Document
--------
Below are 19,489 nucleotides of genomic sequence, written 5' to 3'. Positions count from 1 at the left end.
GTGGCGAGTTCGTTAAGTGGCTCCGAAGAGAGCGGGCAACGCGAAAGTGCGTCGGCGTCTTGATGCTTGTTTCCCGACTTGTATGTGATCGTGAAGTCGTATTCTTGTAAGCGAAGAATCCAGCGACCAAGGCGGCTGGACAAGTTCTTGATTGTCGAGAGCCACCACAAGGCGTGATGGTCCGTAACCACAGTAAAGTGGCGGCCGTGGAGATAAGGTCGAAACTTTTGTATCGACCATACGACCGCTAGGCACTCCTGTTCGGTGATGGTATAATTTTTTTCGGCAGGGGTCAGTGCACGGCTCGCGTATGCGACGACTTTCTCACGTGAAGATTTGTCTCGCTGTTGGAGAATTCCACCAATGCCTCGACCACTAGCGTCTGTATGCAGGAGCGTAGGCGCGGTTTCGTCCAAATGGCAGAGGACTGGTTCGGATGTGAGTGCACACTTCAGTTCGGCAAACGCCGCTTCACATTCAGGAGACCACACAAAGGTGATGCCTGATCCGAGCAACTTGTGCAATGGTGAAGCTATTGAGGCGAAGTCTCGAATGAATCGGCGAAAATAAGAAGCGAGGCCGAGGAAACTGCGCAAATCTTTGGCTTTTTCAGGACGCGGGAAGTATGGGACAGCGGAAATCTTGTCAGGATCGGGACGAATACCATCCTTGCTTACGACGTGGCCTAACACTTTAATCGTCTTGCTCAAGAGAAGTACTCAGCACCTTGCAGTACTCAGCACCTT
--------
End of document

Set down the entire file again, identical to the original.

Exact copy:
Below are 19,489 nucleotides of genomic sequence, written 5' to 3'. Positions count from 1 at the left end.
GTGGCGAGTTCGTTAAGTGGCTCCGAAGAGAGCGGGCAACGCGAAAGTGCGTCGGCGTCTTGATGCTTGTTTCCCGACTTGTATGTGATCGTGAAGTCGTATTCTTGTAAGCGAAGAATCCAGCGACCAAGGCGGCTGGACAAGTTCTTGATTGTCGAGAGCCACCACAAGGCGTGATGGTCCGTAACCACAGTAAAGTGGCGGCCGTGGAGATAAGGTCGAAACTTTTGTATCGACCATACGACCGCTAGGCACTCCTGTTCGGTGATGGTATAATTTTTTTCGGCAGGGGTCAGTGCACGGCTCGCGTATGCGACGACTTTCTCACGTGAAGATTTGTCTCGCTGTTGGAGAATTCCACCAATGCCTCGACCACTAGCGTCTGTATGCAGGAGCGTAGGCGCGGTTTCGTCCAAATGGCAGAGGACTGGTTCGGATGTGAGTGCACACTTCAGTTCGGCAAACGCCGCTTCACATTCAGGAGACCACACAAAGGTGATGCCTGATCCGAGCAACTTGTGCAATGGTGAAGCTATTGAGGCGAAGTCTCGAATGAATCGGCGAAAATAAGAAGCGAGGCCGAGGAAACTGCGCAAATCTTTGGCTTTTTCAGGACGCGGGAAGTATGGGACAGCGGAAATCTTGTCAGGATCGGGACGAATACCATCCTTGCTTACGACGTGGCCTAACACTTTAATCGTCTTGCTCAAGAGAAGTACTCAGCACCTTGCAGTACTCAGCACCTT